Pamela Ronald and a team of researchers at the Joint BioEnergy Institute (JBEI) have engineered plants with inhibited expression of snl6, a cinnamoyl-CoA reductase-like (CCR-like) gene. As a result, the JBEI plants have reduced lignin or phenolic compounds compared to wild type plants and yield an increase of up to 10 percent of sugar extracted. The JBEI technology can be applied to a wide range of plants including rice, miscanthus, switchgrass, sugarcane, sugar beet, sorghum and corn, among others.
In addition, the JBEI-engineered plants are developmentally normal. Until now, plants with decreased lignin content have exhibited defects such as reduced size or sturdiness that made them unsuitable biofuel feedstocks.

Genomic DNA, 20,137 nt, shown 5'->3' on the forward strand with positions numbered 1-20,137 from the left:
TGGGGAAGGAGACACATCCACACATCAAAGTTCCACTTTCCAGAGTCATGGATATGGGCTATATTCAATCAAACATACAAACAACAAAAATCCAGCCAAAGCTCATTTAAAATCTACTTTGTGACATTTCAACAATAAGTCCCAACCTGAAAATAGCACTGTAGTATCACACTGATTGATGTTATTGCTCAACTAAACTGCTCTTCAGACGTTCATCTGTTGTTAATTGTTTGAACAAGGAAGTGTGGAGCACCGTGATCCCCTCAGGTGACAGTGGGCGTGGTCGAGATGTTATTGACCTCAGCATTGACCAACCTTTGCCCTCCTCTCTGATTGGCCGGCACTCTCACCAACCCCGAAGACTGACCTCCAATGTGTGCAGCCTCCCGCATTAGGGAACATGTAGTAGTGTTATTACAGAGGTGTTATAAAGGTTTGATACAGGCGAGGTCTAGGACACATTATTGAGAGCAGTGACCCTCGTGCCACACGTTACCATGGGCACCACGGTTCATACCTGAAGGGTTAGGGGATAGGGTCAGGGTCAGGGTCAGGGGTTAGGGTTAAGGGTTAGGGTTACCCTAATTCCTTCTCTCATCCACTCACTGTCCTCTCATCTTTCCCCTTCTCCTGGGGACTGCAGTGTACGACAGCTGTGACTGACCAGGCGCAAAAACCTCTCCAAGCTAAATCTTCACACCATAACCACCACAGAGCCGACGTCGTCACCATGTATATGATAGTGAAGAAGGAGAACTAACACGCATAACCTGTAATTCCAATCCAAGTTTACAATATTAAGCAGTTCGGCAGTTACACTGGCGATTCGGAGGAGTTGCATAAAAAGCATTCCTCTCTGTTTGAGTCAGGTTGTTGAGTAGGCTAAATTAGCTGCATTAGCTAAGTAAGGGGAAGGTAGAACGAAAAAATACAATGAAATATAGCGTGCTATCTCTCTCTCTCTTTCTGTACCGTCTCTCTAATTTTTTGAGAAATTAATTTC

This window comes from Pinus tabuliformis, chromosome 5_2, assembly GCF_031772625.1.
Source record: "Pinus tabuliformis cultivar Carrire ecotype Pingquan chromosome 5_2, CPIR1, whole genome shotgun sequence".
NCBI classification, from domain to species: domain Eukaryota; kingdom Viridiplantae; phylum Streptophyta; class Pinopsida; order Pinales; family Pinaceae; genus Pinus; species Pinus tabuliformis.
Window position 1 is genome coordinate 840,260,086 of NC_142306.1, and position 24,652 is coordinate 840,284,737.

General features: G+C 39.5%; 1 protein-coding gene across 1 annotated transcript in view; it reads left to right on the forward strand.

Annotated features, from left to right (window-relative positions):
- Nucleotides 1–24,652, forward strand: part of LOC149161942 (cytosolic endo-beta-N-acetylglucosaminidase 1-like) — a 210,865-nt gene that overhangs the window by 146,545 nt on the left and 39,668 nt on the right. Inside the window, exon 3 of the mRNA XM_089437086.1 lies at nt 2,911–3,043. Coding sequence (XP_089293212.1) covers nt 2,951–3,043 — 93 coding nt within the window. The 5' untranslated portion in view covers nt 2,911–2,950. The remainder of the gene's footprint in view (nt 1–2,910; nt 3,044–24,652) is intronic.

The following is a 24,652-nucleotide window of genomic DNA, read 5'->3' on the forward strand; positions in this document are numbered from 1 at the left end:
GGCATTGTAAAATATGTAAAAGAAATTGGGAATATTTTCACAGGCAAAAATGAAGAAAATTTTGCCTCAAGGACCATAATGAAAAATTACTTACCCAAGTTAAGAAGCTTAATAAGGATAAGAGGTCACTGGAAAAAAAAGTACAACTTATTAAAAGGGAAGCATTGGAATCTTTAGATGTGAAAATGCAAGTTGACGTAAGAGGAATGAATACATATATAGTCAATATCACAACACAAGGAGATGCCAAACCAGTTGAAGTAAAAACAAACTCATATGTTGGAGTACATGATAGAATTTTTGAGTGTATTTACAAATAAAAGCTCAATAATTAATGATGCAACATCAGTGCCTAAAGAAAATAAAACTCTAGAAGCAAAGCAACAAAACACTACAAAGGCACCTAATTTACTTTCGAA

Lignin significantly hinders the extraction of sugars from plant cells walls for saccharification, a key step in the production of biofuels from cellulosic biomass. The JBEI-engineered plants present less lignin or phenolics than control plants and lack the defects of other engineered species making them a superior biofuel feedstock.
The Joint BioEnergy Institute (JBEI, www.jbei.org) is a scientific partnership led by the Lawrence Berkeley National Laboratory and including the Sandia National Laboratories, the University of California campuses of Berkeley and Davis, the Carnegie Institution for Science and the Lawrence Livermore National Laboratory. JBEI's primary scientific mission is to advance the development of the next generation of biofuels.
|United States Of America||Published Application||20130160161||06/20/2013||2010-074|
biofuel feedstock, biofuel feedstock plant, snl6, snl7, cinnamoyl-CoA reductase-like gene, CCR-like gene, reduced lignin, efficient saccharification, increase saccharification, engineered feedstock plant, rice, miscanthus, switchgrass, sugarcane, sugar beet, sorghum, Pamela Ronald, Pam Ronald, JBEI, energy crops, Joint BioEnergy Institute